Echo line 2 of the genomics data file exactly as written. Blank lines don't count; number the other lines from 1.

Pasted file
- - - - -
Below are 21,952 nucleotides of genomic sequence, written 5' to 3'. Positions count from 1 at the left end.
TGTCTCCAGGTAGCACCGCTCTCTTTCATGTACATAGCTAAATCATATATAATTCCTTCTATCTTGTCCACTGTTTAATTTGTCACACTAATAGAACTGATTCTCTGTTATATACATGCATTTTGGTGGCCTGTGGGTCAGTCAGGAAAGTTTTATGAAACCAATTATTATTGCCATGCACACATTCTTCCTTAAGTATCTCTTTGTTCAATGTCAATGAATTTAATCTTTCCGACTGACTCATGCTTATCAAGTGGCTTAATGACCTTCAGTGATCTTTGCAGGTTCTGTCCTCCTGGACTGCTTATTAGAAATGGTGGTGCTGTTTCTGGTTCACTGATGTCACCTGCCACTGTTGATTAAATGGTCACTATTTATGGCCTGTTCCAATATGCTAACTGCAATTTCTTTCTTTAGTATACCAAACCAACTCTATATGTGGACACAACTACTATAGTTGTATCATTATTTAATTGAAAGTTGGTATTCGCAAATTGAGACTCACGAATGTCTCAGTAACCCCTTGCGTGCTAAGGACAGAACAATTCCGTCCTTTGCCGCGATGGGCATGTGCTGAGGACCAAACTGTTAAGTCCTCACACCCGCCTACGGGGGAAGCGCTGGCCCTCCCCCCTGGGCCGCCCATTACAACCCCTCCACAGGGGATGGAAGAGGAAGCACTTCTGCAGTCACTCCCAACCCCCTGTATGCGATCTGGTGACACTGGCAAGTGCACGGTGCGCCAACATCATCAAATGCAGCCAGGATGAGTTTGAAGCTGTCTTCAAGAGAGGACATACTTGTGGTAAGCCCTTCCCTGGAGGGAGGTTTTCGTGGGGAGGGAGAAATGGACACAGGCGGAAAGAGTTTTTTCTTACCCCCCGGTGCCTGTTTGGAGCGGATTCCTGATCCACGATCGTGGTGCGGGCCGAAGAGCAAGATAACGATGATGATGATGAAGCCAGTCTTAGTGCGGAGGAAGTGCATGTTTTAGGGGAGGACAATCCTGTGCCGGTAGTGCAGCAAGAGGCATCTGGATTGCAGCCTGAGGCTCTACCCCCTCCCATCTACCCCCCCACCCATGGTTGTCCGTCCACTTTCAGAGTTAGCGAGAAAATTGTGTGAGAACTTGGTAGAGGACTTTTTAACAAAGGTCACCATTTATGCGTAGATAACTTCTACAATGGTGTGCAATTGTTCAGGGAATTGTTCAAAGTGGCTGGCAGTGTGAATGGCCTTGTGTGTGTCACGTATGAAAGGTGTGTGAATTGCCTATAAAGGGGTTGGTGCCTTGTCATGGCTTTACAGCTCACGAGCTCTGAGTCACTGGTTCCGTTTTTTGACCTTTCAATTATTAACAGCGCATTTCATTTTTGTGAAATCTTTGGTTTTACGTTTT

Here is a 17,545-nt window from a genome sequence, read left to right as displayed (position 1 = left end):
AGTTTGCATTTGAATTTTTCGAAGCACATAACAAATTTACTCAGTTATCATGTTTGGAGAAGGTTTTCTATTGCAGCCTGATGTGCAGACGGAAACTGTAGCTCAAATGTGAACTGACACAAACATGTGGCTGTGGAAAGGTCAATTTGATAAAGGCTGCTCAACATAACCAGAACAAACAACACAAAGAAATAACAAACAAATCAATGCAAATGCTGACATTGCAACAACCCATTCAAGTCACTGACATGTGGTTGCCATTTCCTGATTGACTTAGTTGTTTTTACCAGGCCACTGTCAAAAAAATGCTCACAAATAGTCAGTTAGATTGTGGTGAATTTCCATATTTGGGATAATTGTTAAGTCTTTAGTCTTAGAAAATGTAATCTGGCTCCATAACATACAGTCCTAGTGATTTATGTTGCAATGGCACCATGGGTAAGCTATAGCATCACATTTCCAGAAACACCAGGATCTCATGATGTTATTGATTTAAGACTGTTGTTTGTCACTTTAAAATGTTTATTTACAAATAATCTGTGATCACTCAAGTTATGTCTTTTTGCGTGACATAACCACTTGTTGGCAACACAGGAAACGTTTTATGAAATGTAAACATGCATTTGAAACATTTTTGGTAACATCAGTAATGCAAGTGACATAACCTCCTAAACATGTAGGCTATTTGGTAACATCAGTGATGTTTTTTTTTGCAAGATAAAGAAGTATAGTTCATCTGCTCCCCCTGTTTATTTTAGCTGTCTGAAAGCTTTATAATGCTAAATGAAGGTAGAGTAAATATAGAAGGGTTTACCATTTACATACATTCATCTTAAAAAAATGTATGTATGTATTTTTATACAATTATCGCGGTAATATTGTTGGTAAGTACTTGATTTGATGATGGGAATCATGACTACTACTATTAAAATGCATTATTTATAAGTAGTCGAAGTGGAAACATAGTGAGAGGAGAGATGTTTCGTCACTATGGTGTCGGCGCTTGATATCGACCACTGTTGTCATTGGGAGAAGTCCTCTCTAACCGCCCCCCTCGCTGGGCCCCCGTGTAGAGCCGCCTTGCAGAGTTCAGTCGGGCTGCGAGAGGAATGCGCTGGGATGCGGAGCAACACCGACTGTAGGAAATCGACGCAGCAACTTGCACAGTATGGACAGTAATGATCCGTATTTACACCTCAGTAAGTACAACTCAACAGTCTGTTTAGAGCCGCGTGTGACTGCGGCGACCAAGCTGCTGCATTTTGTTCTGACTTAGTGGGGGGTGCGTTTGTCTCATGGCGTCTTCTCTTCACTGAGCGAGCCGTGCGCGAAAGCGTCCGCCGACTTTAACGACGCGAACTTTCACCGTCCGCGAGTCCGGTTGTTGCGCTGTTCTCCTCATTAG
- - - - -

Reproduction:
TGTCTCCAGGTAGCACCGCTCTCTTTCATGTACATAGCTAAATCATATATAATTCCTTCTATCTTGTCCACTGTTTAATTTGTCACACTAATAGAACTGATTCTCTGTTATATACATGCATTTTGGTGGCCTGTGGGTCAGTCAGGAAAGTTTTATGAAACCAATTATTATTGCCATGCACACATTCTTCCTTAAGTATCTCTTTGTTCAATGTCAATGAATTTAATCTTTCCGACTGACTCATGCTTATCAAGTGGCTTAATGACCTTCAGTGATCTTTGCAGGTTCTGTCCTCCTGGACTGCTTATTAGAAATGGTGGTGCTGTTTCTGGTTCACTGATGTCACCTGCCACTGTTGATTAAATGGTCACTATTTATGGCCTGTTCCAATATGCTAACTGCAATTTCTTTCTTTAGTATACCAAACCAACTCTATATGTGGACACAACTACTATAGTTGTATCATTATTTAATTGAAAGTTGGTATTCGCAAATTGAGACTCACGAATGTCTCAGTAACCCCTTGCGTGCTAAGGACAGAACAATTCCGTCCTTTGCCGCGATGGGCATGTGCTGAGGACCAAACTGTTAAGTCCTCACACCCGCCTACGGGGGAAGCGCTGGCCCTCCCCCCTGGGCCGCCCATTACAACCCCTCCACAGGGGATGGAAGAGGAAGCACTTCTGCAGTCACTCCCAACCCCCTGTATGCGATCTGGTGACACTGGCAAGTGCACGGTGCGCCAACATCATCAAATGCAGCCAGGATGAGTTTGAAGCTGTCTTCAAGAGAGGACATACTTGTGGTAAGCCCTTCCCTGGAGGGAGGTTTTCGTGGGGAGGGAGAAATGGACACAGGCGGAAAGAGTTTTTTCTTACCCCCCGGTGCCTGTTTGGAGCGGATTCCTGATCCACGATCGTGGTGCGGGCCGAAGAGCAAGATAACGATGATGATGATGAAGCCAGTCTTAGTGCGGAGGAAGTGCATGTTTTAGGGGAGGACAATCCTGTGCCGGTAGTGCAGCAAGAGGCATCTGGATTGCAGCCTGAGGCTCTACCCCCTCCCATCTACCCCCCCACCCATGGTTGTCCGTCCACTTTCAGAGTTAGCGAGAAAATTGTGTGAGAACTTGGTAGAGGACTTTTTAACAAAGGTCACCATTTATGCGTAGATAACTTCTACAATGGTGTGCAATTGTTCAGGGAATTGTTCAAAGTGGCTGGCAGTGTGAATGGCCTTGTGTGTGTCACGTATGAAAGGTGTGTGAATTGCCTATAAAGGGGTTGGTGCCTTGTCATGGCTTTACAGCTCACGAGCTCTGAGTCACTGGTTCCGTTTTTTGACCTTTCAATTATTAACAGCGCATTTCATTTTTGTGAAATCTTTGGTTTTACGTTTT